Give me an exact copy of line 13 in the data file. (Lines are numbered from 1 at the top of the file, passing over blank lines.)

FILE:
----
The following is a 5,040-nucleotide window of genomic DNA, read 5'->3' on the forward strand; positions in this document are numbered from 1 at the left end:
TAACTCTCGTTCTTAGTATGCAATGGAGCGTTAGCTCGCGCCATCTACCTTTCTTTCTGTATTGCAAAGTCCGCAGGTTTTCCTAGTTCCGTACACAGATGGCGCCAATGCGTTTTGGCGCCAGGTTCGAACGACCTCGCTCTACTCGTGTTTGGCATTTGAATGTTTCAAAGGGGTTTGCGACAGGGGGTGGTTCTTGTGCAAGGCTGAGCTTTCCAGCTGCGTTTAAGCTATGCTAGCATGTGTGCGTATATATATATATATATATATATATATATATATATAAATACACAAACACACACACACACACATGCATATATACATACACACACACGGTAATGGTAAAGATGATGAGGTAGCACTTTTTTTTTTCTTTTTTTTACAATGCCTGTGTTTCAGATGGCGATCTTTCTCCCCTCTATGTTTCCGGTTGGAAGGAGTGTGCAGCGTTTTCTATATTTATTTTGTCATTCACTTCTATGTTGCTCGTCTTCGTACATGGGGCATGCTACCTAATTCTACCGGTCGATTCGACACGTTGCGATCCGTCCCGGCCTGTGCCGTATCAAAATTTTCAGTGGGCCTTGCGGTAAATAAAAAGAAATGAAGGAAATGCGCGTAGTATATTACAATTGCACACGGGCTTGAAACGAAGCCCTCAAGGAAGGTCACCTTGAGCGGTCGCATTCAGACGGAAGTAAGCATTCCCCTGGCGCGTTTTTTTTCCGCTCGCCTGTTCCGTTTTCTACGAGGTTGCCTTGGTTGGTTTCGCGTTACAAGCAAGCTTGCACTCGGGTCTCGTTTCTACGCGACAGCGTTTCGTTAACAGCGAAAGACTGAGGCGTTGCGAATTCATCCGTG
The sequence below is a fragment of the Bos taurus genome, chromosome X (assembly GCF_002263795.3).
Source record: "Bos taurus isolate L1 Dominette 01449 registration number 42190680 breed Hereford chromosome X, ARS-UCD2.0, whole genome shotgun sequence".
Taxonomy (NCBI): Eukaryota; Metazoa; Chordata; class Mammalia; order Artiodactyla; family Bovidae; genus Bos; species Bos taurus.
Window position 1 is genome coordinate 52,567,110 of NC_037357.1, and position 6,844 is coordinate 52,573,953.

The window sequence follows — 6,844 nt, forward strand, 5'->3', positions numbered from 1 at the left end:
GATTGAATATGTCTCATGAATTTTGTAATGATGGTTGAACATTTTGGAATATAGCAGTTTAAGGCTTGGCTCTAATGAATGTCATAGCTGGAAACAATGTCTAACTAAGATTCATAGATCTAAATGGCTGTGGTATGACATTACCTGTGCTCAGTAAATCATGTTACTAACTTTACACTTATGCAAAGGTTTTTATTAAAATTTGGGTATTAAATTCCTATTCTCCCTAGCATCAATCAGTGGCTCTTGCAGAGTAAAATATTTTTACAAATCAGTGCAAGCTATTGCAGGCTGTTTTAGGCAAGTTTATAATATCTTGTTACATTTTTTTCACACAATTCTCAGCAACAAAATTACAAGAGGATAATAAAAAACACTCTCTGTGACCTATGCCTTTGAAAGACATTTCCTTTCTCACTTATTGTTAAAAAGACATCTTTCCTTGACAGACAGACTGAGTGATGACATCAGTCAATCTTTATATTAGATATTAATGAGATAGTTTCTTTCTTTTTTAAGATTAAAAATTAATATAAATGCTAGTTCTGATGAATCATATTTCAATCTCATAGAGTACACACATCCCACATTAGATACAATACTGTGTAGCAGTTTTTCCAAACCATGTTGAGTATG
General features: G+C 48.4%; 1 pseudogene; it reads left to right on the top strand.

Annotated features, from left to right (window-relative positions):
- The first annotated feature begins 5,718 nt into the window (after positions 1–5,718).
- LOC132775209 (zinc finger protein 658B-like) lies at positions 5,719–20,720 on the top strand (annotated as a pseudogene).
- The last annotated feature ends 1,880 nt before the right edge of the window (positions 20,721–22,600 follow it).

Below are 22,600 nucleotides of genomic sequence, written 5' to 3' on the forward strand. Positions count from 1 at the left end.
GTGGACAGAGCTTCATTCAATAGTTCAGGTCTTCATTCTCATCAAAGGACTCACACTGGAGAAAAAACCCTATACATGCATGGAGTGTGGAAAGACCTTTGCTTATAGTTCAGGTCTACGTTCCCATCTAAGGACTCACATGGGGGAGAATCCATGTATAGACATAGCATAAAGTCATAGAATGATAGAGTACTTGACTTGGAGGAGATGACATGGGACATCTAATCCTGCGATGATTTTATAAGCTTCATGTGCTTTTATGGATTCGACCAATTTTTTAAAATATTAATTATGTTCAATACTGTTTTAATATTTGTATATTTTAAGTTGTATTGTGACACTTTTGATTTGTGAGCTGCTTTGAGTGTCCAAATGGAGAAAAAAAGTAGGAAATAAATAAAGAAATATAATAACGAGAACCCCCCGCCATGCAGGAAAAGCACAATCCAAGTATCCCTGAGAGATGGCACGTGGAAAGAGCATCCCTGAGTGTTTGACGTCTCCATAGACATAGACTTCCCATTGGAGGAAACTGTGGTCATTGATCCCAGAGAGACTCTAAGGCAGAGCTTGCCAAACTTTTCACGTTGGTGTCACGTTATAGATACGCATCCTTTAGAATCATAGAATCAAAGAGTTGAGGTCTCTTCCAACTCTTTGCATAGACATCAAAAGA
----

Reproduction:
- The last annotated feature ends 1,880 nt before the right edge of the window (positions 20,721–22,600 follow it).